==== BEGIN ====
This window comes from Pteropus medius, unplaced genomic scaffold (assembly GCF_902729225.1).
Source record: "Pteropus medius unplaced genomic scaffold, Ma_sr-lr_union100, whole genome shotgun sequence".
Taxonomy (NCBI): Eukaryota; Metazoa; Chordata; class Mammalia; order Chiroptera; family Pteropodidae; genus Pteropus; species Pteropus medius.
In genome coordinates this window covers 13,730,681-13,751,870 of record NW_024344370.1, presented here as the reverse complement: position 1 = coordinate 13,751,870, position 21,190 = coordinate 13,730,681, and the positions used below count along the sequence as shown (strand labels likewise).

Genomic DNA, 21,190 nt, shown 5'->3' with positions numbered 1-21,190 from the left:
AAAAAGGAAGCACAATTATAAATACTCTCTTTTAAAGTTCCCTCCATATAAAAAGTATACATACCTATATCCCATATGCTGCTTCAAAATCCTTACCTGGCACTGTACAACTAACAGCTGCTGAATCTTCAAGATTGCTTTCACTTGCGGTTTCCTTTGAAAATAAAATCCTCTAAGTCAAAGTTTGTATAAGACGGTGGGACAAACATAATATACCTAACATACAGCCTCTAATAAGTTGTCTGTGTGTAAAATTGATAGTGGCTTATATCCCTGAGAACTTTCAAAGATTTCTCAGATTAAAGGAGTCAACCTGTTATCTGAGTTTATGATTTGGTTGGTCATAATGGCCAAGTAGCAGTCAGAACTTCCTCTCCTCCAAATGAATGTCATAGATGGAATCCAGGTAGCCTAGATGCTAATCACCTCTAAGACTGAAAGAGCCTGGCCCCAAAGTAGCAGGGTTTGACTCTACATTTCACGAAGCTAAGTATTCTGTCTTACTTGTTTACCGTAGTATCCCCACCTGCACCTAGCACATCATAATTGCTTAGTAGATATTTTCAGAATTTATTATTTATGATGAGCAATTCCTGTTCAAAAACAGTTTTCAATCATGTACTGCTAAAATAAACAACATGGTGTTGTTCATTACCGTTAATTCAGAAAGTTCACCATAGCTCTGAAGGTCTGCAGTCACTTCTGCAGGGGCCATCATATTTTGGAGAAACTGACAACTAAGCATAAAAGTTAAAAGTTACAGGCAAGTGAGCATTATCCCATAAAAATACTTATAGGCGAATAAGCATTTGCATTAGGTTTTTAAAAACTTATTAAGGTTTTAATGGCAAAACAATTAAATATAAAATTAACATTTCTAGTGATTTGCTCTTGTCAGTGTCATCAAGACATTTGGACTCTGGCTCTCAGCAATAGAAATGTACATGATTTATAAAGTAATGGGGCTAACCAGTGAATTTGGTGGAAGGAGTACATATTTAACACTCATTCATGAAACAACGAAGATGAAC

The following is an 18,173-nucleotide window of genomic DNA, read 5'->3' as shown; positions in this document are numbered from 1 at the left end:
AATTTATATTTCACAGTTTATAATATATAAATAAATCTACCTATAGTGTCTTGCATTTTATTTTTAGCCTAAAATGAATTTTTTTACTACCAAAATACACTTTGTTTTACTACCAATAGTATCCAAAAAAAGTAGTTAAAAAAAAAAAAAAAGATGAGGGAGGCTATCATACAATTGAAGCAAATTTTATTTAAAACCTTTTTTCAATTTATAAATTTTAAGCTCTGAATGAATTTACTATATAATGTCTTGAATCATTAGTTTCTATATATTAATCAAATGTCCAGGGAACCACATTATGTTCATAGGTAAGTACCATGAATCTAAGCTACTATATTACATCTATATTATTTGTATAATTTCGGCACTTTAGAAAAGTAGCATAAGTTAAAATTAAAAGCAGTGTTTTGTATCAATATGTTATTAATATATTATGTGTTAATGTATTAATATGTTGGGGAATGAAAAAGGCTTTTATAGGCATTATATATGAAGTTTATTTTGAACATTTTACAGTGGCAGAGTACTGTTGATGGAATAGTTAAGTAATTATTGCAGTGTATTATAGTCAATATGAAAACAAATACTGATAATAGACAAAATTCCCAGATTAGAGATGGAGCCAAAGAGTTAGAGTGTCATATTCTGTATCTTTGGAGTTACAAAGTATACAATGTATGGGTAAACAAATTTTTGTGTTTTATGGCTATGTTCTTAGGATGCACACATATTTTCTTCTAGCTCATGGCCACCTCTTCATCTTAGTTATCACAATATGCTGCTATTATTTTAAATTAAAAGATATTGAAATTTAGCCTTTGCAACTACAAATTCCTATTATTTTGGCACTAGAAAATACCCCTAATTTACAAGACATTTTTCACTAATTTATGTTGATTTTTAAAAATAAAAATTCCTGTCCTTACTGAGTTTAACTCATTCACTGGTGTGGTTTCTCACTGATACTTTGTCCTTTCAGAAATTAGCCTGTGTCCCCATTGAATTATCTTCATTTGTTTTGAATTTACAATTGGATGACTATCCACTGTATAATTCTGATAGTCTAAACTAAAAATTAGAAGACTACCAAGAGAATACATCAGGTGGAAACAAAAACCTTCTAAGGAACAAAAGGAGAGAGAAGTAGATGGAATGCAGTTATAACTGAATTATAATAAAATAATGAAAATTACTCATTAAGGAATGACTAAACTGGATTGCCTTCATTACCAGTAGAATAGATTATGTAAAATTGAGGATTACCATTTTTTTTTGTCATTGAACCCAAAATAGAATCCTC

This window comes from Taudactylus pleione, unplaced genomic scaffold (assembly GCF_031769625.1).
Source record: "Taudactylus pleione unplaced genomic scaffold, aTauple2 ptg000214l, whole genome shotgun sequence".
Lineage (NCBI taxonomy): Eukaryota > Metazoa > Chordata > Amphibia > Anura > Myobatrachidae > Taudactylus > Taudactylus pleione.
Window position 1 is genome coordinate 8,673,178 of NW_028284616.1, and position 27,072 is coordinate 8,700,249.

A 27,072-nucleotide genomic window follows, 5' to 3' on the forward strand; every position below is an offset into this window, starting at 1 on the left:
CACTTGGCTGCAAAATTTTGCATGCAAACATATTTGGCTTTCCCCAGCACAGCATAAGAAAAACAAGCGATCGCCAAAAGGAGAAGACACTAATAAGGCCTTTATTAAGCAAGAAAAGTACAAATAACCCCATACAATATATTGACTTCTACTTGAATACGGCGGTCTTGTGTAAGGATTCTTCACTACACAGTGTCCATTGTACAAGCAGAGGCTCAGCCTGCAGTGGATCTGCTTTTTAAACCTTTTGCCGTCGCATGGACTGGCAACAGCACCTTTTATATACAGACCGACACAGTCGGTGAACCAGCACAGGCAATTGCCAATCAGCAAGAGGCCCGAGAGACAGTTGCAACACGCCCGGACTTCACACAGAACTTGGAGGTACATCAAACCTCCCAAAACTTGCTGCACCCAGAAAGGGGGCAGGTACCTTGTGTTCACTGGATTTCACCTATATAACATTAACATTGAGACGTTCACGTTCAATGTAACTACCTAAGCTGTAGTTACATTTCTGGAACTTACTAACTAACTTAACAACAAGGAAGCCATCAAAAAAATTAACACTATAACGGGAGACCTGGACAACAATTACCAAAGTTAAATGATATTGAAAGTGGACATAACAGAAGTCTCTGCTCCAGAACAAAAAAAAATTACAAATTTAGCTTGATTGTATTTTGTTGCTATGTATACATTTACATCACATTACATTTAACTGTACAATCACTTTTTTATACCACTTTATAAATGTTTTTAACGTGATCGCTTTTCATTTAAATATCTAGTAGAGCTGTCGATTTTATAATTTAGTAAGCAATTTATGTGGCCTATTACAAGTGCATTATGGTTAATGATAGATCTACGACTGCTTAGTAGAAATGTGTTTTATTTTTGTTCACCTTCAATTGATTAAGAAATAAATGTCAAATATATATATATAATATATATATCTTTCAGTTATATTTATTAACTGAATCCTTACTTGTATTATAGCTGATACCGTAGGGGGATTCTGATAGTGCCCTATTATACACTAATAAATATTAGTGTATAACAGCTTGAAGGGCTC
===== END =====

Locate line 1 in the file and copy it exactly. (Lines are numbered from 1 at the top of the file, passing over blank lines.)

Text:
This window comes from Pteropus medius, unplaced genomic scaffold (assembly GCF_902729225.1).